I move amendment No. 1:
In page 9, between lines 25 and 26, to insert the following:
“(9) In respect of relevant offences to which this Act applies, where an application under section 3 of the Criminal Law (Rape) Act 1981 is made during a trial, having not previously been requested or notified at a preliminary trial hearing, the trial court must be satisfied granting any application is likely to—
(a) facilitate the expeditious and efficient conduct of the proceedings, and
(b) result in the least disruption to the jury and witnesses in the trial of the offence.”.
I will try to simplify the amendment. Section 6(8)(b)(iv) of the Bill provides that any order made under or pursuant to section 3 of the Criminal Law (Rape) Act 1981 must be addressed in the Bill. This issue relates to preliminary hearings. The language in the Bill suggests that, for instance, at a preliminary hearing of a serious sexual crime case a defence team could seek leave to cross-examine the witness or victim, depending on the term one wishes to use, regarding their previous sexual experience. All Members know that in many of these cases there may be issues around consent and so on which can be teased out. That may be appropriate in certain very limited circumstances but under the Criminal Law (Rape) Act 1981, the judge is obliged to be very cautious in that regard.
The O'Malley report suggested that one of two models be used in this regard. One of the models involves the intention to make such an application being notified at the pretrial hearing and then heard during the trial. However, the way the Bill is phrased suggests that such applications could be decided and happen at the pretrial hearing. If that were to be the case, one would have a situation whereby the victim in a sexual assault case would be the same as any other witness from the point of view of the law. The prosecution would prosecute the case, the defence team would defend and the victim would simply be a witness in regard to that.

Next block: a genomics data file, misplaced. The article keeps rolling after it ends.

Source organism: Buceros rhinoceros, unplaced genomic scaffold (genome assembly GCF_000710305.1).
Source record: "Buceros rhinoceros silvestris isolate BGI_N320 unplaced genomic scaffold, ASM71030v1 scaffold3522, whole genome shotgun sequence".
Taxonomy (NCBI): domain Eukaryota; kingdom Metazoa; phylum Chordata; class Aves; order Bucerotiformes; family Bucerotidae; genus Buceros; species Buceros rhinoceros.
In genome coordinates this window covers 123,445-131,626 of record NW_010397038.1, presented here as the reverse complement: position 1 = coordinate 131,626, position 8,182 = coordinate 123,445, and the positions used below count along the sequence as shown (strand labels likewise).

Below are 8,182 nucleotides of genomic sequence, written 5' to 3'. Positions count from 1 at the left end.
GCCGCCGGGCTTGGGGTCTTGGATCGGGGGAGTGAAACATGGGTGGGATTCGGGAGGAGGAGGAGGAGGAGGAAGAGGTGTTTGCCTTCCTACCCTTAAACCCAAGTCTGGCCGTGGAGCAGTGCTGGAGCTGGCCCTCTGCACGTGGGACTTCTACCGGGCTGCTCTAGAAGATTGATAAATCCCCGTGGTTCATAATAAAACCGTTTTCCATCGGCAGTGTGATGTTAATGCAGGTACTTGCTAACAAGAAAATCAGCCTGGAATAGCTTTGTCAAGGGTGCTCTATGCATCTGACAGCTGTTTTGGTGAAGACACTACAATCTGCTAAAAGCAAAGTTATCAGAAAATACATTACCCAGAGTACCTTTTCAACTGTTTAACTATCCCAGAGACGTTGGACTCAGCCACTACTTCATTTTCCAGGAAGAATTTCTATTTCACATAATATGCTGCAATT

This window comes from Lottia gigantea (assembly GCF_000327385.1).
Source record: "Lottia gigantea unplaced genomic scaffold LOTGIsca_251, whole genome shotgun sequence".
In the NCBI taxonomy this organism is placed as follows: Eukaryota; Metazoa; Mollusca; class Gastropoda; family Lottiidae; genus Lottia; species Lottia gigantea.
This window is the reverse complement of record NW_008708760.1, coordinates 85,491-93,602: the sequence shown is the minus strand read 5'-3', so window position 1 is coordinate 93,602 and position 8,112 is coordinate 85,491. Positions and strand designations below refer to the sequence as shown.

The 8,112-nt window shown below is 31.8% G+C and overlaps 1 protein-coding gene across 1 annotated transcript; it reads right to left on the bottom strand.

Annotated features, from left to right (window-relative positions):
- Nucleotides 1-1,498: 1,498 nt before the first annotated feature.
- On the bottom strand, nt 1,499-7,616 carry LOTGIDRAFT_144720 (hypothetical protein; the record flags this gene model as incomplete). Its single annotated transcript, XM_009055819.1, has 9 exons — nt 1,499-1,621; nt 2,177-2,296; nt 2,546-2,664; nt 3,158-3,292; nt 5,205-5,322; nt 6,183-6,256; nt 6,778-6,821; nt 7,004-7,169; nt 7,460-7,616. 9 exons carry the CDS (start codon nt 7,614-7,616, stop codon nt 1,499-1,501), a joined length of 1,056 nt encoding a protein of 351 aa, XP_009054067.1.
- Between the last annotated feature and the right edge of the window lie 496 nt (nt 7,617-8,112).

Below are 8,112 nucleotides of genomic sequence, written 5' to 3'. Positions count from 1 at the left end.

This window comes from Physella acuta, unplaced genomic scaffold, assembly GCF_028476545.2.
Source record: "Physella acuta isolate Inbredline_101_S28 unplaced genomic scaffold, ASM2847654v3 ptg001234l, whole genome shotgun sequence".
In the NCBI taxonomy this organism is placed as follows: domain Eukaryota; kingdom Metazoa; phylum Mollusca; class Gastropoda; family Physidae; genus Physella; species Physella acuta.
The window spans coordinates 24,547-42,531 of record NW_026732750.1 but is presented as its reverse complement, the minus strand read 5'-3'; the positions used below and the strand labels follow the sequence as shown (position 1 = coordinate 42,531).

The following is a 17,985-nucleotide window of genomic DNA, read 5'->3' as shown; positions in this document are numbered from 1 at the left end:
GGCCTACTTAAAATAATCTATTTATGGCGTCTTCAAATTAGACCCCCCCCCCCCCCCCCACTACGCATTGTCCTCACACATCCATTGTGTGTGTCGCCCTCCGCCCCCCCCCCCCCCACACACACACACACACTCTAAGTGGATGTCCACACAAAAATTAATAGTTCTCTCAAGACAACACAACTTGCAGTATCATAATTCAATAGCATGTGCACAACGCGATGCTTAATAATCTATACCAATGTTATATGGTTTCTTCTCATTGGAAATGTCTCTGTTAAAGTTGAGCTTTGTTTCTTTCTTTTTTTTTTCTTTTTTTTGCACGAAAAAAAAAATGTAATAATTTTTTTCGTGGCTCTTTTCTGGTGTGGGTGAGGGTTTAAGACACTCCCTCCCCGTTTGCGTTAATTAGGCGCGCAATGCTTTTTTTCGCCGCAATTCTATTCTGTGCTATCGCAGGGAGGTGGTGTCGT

I believe that in order to protect these persons, who in many of these circumstances are very vulnerable, every effort should be made to ensure that they have a voice. The Minister would recognise that one of the flaws in the system is that, too often, victims are simply treated as witness, have no voice or representation and find it very difficult. That is why many of them do not pursue rape or serious sexual assault claims. They feel they are simply lost in the system. Leaving aside the legislation that is before the House, there is more work to be done to consider and deal with that issue. The O'Malley report dealt with it in some detail. That is why Sinn Féin believes we should press the amendment.
Although the amendment does not deal directly with judges' decisions and cannot influence them in that regard, it does put extra emphasis on the particular point that the notification should be given in the pretrial hearing but the actual decision should not be made until the trial, at which stage there is adequate time to deal with the issue and ensure the victims in these cases do not feel subjected to, in effect, a double trial by virtue of being cross-examined at a pretrial hearing and then further cross-examined at the trial itself. That situation has occurred in certain other jurisdictions. We do not want people to be traumatised again in those circumstances and that is why I believe the amendment is needed. I tabled it on Committee Stage but withdrew it with the intention of resubmitting it on Report Stage.
This is an issue that should be addressed. I hope the Minister will accept this small amendment, which adds a particular emphasis in respect of this issue.
We will be pressing the amendment.